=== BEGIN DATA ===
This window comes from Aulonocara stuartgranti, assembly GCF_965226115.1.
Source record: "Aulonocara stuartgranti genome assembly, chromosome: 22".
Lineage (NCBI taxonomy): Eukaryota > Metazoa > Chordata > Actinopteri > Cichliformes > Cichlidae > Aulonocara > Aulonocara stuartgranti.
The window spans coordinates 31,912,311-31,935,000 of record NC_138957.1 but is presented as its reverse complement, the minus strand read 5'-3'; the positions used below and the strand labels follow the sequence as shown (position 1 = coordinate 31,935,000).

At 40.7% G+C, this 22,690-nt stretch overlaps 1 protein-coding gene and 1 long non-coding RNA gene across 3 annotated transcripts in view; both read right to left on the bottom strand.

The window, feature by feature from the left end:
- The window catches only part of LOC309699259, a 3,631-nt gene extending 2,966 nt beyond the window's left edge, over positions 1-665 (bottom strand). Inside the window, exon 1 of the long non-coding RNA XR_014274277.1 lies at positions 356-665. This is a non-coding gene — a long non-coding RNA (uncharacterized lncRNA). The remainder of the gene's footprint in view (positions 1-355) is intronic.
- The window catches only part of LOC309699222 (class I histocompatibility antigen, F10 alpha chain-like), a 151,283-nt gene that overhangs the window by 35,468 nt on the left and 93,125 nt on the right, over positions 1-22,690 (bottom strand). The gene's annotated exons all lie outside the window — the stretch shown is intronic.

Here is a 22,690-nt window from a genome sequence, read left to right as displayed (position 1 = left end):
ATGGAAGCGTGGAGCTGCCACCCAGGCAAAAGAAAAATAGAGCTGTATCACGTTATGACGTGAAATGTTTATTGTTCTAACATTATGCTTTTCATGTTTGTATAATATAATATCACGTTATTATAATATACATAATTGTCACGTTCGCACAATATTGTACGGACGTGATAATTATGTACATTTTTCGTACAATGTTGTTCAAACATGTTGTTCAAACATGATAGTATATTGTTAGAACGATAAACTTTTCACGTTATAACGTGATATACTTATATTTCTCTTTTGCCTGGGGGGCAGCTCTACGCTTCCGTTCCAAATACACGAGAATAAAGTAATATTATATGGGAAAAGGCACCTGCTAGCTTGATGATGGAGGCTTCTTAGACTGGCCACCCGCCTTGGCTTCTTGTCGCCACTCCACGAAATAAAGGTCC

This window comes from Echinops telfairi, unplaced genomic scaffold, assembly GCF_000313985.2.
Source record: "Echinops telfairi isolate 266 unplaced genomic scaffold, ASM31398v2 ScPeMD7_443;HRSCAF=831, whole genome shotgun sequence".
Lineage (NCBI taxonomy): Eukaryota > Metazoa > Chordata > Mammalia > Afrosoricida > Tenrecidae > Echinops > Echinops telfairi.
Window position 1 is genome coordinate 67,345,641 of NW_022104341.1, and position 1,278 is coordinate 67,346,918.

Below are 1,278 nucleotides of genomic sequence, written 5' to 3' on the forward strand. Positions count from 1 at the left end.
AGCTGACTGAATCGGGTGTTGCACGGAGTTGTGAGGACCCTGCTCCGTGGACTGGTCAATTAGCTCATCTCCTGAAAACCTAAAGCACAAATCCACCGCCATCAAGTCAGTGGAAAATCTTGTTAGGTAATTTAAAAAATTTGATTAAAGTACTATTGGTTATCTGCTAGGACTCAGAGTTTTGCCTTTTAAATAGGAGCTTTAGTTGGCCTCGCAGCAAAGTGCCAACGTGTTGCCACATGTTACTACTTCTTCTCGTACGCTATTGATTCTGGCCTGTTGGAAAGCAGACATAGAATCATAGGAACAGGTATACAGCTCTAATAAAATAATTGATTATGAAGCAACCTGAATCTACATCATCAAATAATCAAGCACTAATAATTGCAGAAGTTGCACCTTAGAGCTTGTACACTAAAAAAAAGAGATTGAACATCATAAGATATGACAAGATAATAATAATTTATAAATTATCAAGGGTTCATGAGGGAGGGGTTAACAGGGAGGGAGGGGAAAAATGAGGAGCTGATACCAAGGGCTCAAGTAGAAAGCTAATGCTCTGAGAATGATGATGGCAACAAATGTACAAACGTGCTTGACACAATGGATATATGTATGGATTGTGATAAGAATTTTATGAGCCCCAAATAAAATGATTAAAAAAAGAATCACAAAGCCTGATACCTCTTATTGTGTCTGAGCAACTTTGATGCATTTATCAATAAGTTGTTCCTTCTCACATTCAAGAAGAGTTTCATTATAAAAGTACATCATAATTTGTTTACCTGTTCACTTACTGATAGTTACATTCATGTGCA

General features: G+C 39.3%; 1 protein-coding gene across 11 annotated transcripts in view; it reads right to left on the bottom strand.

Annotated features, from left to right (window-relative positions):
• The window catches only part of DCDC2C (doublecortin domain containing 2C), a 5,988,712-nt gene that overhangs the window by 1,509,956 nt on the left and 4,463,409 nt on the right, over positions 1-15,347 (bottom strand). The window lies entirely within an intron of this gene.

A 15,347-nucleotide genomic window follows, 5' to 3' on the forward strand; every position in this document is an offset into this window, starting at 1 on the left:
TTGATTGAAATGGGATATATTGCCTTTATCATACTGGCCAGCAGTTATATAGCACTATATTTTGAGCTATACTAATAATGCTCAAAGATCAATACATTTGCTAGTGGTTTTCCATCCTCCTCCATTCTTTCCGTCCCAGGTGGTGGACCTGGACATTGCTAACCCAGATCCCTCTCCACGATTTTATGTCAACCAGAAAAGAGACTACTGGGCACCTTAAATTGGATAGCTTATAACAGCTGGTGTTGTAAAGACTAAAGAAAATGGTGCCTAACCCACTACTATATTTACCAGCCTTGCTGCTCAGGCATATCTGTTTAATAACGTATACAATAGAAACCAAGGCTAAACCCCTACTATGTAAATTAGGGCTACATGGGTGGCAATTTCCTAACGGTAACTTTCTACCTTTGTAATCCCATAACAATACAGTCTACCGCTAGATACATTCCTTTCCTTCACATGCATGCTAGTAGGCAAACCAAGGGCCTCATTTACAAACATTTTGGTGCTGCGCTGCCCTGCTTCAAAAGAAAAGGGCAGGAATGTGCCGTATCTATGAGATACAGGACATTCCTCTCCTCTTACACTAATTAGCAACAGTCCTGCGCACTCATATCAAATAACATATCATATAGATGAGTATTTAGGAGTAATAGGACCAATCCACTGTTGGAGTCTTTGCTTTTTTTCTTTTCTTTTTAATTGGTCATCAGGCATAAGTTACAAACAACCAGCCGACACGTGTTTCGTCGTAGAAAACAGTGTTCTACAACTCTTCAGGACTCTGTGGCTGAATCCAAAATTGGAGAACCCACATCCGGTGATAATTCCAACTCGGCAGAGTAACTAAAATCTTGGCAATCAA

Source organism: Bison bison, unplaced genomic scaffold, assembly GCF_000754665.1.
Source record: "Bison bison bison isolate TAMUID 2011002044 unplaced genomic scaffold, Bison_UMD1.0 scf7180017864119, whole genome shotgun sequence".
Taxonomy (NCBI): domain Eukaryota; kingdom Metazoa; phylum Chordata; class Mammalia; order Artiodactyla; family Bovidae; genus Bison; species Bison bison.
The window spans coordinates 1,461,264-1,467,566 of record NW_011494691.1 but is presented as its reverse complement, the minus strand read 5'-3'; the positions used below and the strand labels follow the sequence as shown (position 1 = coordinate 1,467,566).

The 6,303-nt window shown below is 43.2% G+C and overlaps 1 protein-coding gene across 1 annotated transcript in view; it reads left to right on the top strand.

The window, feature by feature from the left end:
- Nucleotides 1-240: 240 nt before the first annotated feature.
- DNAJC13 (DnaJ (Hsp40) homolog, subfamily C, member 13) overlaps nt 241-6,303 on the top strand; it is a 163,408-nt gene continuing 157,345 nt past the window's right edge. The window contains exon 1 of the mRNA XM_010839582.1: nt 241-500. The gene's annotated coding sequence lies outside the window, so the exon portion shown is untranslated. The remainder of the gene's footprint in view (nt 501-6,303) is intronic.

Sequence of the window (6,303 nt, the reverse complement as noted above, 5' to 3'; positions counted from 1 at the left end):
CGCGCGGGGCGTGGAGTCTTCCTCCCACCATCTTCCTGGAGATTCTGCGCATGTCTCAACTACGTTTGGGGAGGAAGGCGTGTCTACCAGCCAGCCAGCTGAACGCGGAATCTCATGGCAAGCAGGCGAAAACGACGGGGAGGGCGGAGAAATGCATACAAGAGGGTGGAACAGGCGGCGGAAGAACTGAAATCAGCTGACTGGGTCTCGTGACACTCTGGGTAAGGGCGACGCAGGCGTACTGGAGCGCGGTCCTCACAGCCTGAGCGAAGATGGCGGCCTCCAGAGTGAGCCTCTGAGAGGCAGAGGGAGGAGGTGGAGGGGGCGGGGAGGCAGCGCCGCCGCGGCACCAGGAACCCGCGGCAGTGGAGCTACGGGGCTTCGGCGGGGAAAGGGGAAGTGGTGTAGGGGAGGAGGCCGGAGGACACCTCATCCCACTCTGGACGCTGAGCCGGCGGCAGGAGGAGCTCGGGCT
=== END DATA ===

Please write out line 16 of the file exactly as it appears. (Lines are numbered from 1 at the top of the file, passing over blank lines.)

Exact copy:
AGCTGACTGAATCGGGTGTTGCACGGAGTTGTGAGGACCCTGCTCCGTGGACTGGTCAATTAGCTCATCTCCTGAAAACCTAAAGCACAAATCCACCGCCATCAAGTCAGTGGAAAATCTTGTTAGGTAATTTAAAAAATTTGATTAAAGTACTATTGGTTATCTGCTAGGACTCAGAGTTTTGCCTTTTAAATAGGAGCTTTAGTTGGCCTCGCAGCAAAGTGCCAACGTGTTGCCACATGTTACTACTTCTTCTCGTACGCTATTGATTCTGGCCTGTTGGAAAGCAGACATAGAATCATAGGAACAGGTATACAGCTCTAATAAAATAATTGATTATGAAGCAACCTGAATCTACATCATCAAATAATCAAGCACTAATAATTGCAGAAGTTGCACCTTAGAGCTTGTACACTAAAAAAAAGAGATTGAACATCATAAGATATGACAAGATAATAATAATTTATAAATTATCAAGGGTTCATGAGGGAGGGGTTAACAGGGAGGGAGGGGAAAAATGAGGAGCTGATACCAAGGGCTCAAGTAGAAAGCTAATGCTCTGAGAATGATGATGGCAACAAATGTACAAACGTGCTTGACACAATGGATATATGTATGGATTGTGATAAGAATTTTATGAGCCCCAAATAAAATGATTAAAAAAAGAATCACAAAGCCTGATACCTCTTATTGTGTCTGAGCAACTTTGATGCATTTATCAATAAGTTGTTCCTTCTCACATTCAAGAAGAGTTTCATTATAAAAGTACATCATAATTTGTTTACCTGTTCACTTACTGATAGTTACATTCATGTGCA